- Good watchdog with a loud bark
- Highly intelligent and trainable
- Wonderful companion and family dog
- Has a short, easy-to-care-for coat
- Lively, with a friendly personality
- Large, strong, and athletic, with lots of stamina
- Sees cats and small animals as prey unless trained otherwise
- Needs a lot of exercise
- Prone to boredom and separation anxiety when left alone and will find trouble
- Needs frequent attention from her family
A male Weimaraner is 25 to 27 inches at the shoulder; females are smaller at 23 to 25 inches tall. Their bodies are strong and built for work, streamlined and able to run with great endurance. The head is strong and hound-like with dropped ears.
Weimaraners generally mature at 1 to 2 years, although they reach their full size around 6 to 8 months.The Weimaraner coat is short, smooth, and sleek and considered “wash and wear;” these dogs require little more than a quick rubdown with a rubber curry brush. The color is mouse-gray to silver-gray, giving the dog the nickname “the Gray Ghost.”
Weimaraners are active dogs, requiring a high level of physical activity given their hunting history. Although they are hunting dogs, they do not make good kennel dogs and prefer being with their owners. They are highly intelligent and need activities to keep them occupied to prevent destructive behavior such as chewing and digging. They need to be kept in a large fenced-in backyard to prevent them from roaming.
Weimaraners need a large amount of interaction with people. They tolerate other dogs well, if properly socialized. Other pets, such as cats, rodents, birds or reptiles, should be kept away from the Weimaraners; because of the breed’s hunting heritage, these dogs are liable to kill such animals.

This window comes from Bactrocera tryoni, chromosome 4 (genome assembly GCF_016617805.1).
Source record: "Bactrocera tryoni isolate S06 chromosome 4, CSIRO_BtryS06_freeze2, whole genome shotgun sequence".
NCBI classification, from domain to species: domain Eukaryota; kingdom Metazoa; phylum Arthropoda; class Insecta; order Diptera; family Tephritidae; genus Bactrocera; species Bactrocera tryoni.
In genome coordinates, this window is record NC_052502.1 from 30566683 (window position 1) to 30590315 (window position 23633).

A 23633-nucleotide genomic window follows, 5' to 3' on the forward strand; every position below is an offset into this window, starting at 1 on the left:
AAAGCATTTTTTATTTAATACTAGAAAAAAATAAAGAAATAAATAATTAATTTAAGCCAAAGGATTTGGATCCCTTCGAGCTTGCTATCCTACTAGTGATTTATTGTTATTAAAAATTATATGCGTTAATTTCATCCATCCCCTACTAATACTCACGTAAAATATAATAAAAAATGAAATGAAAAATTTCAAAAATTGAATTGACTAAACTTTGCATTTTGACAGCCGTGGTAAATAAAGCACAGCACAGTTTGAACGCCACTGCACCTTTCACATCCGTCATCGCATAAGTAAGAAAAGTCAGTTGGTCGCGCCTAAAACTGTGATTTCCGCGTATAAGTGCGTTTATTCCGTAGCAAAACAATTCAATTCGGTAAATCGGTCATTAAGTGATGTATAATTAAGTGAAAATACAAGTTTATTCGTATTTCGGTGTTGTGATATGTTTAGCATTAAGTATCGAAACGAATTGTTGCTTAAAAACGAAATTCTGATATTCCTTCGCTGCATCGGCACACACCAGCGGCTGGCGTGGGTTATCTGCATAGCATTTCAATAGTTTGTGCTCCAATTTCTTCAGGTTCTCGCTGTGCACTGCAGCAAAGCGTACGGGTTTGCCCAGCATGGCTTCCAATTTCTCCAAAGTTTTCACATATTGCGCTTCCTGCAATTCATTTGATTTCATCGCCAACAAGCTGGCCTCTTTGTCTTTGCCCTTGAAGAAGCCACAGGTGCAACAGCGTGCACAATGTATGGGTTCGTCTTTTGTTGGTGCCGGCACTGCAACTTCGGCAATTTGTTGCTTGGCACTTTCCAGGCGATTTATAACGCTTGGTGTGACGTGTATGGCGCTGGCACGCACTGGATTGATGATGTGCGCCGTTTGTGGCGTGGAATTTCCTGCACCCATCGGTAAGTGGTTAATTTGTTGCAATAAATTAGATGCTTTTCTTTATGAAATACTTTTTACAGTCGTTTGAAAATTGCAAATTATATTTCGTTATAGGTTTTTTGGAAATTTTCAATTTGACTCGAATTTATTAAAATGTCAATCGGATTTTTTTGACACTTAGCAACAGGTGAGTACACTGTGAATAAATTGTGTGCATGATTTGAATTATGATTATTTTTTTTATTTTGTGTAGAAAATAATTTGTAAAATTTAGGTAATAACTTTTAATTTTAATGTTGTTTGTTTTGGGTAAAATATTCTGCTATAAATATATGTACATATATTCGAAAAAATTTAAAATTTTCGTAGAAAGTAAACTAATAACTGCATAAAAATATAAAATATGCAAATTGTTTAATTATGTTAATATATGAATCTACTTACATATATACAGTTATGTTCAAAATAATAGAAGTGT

Weimaraners are ideal for owners who want a large, active dog for hunting, hiking and other outdoor activities. They can make good watchdogs. Weimaraners do not do well left alone for long periods. They can bark excessively or try to escape if left alone for long hours.
The Weimaraner appeared in the early 19th century. These dogs belonged to the Nobles of Weimar, who bred the “Weimar pointers” to hunt big game. It is believed that the Bloodhound might be an ancestor or relative of the Weimaraner. Regardless of its origins, the nobles restricted the ownership of the Weimaraner to the membership of the German Weimaraner Club. The Weimaraner was later developed as a bird dog as big game declined in Germany.
Howard Knight, an American sportsman and dog breeder, brought two Weimaraners to the United States in 1929. Even before AKC recognition, the Weimaraner performed exceptionally in obedience trials, stirring interest on the part of dog enthusiasts. The Weimaraner was recognized by the American Kennel Club (AKC) in 1943.
If you have any questions concerning your Weimaraner please contact Meadowlands Veterinary Hospital at 201-646-2008 or visit us at www.meadowlandsvethospital.com